"Ex-convicts from Rajiv Gandhi case return Sri Lanka."

“Ex-convicts from Rajiv Gandhi case return Sri Lanka.”

“Ex-convicts from Rajiv Gandhi case return Sri Lanka.”

“Three ex-convicts in Rajiv Gandhi case return home on Wednesday.”

In a development that has garnered significant attention, three ex-convicts from the Rajiv Gandhi assassination case, all Sri Lankans, returned to their home country on Wednesday. Murugan, also known as Sriharan, Jayakumar, and Robert Payas, embarked on their journey back to Sri Lanka via a Sri Lankan carrier, officials confirmed.

The return of these individuals marks a pivotal moment in the aftermath of one of India’s most high-profile and tragic cases.

Their release had sparked debate and discussion across the nation, with many divided on the decision to grant them liberty after years of incarceration. The convicts had served lengthy prison terms for their roles in the assassination of former Prime Minister Rajiv Gandhi in 1991.

Murugan, Jayakumar, and Robert Payas, along with their fellow convicts, had spent years behind bars, their lives entwined with the tumultuous history of the case. The assassination of Rajiv Gandhi, a tragic event that shook the nation, had far-reaching implications for Indian politics and security.

The Supreme Court’s decision to release these individuals was based on considerations of legal and humanitarian grounds. It took into account factors such as their time served, conduct in prison, and their roles in the assassination plot.

However, their return to Sri Lanka has reignited discussions on justice, closure, and the complexities of dealing with cases of such magnitude. For the families of the victims, including the late Rajiv Gandhi, the wounds of the past may still be raw, and the release of the convicts serves as a reminder of the painful chapter in their lives.

In Sri Lanka, the return of Murugan, Jayakumar, and Robert Payas has also sparked reactions and reflections. Their presence in the country reopens discussions on the historical and political ties between India and Sri Lanka, as well as the complexities of cross-border legal proceedings.

As these individuals step onto familiar soil once again, they bring with them the weight of their past actions and the hopes for a new beginning. Their return to Sri Lanka marks the closing of one chapter in a long and intricate saga, while also opening doors to new questions and contemplations on justice, reconciliation, and the complexities of human lives intertwined with history.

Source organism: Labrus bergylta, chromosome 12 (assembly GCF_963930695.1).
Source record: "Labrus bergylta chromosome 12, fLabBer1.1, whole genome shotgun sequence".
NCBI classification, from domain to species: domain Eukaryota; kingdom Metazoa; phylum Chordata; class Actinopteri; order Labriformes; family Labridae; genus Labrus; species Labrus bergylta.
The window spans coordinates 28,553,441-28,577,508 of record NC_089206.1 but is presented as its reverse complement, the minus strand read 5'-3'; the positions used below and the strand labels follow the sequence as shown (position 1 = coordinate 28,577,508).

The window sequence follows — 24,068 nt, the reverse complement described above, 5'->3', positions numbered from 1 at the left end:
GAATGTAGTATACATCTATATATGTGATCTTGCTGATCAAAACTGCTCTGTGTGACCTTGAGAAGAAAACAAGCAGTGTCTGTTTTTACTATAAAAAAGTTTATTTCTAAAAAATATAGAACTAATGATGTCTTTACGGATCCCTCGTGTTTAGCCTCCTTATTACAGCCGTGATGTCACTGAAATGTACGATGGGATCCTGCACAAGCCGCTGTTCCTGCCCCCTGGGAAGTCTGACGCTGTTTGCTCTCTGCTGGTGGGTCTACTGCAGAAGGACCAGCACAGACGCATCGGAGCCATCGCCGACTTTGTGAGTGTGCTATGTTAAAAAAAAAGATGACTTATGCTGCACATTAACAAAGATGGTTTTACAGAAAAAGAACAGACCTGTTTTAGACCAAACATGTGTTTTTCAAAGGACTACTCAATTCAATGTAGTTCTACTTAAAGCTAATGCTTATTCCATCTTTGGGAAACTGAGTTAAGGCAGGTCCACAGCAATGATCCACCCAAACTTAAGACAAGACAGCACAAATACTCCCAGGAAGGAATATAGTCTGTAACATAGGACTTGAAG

Following their release, the three ex-convicts from the Rajiv Gandhi assassination case were accommodated in a special camp in Tiruchirappalli. They arrived at their destination last night and departed for Colombo today.

The Tamil Nadu government had previously informed the Madras High Court that the ex-convicts could return to their home country once the Foreigners Regional Registration Office (FRRO) issued a deportation order.

In preparation for their return, the Sri Lankan High Commission in India had facilitated the issuance of travel documents for Murugan alias Sriharan, Jayakumar, and Robert Payas. These documents were crucial for their smooth transition back to Sri Lanka, allowing them to embark on their journey from India to their home country with the necessary legal clearance.

In a somber turn of events, it was reported that another Sri Lankan national convicted in the Rajiv Gandhi assassination case, Santhan, had recently passed away in India. This news added a layer of poignancy to the developments surrounding the release of the ex-convicts from the case.

Santhan, along with Murugan, Jayakumar, and Robert Payas, was among the Sri Lankan nationals who had been convicted for their involvement in the tragic assassination of former Prime Minister Rajiv Gandhi in 1991.

Their fellow convicts, Perarivalan, Ravichandran, and Nalini, on the other hand, are all Indian nationals. These individuals, too, were granted freedom by the Supreme Court in November 2022 after serving lengthy prison terms.

The collective story of these seven individuals is one intertwined with the complex history of the Rajiv Gandhi assassination case. They had spent over three decades behind bars, their lives marked by the weight of their actions and the legal proceedings that followed.

The recent passing of Santhan serves as a poignant reminder of the toll taken by the long years of imprisonment and the enduring impact of the case on the lives of those involved. It is a reflection of the human cost of such tragic events and the lasting scars they leave on individuals and families.

As Murugan, Jayakumar, Robert Payas, Perarivalan, Ravichandran, and Nalini navigate their paths post-release, they carry with them the memories of the past and the hopes for a new beginning. Their release marks the end of a chapter in the Rajiv Gandhi assassination case, yet the reverberations of this historic event continue to resonate across India and Sri Lanka.

The story of these individuals, their trials, convictions, and eventual release, is a testament to the complexities of justice, the passage of time, and the enduring quest for reconciliation and closure in the wake of tragedy.

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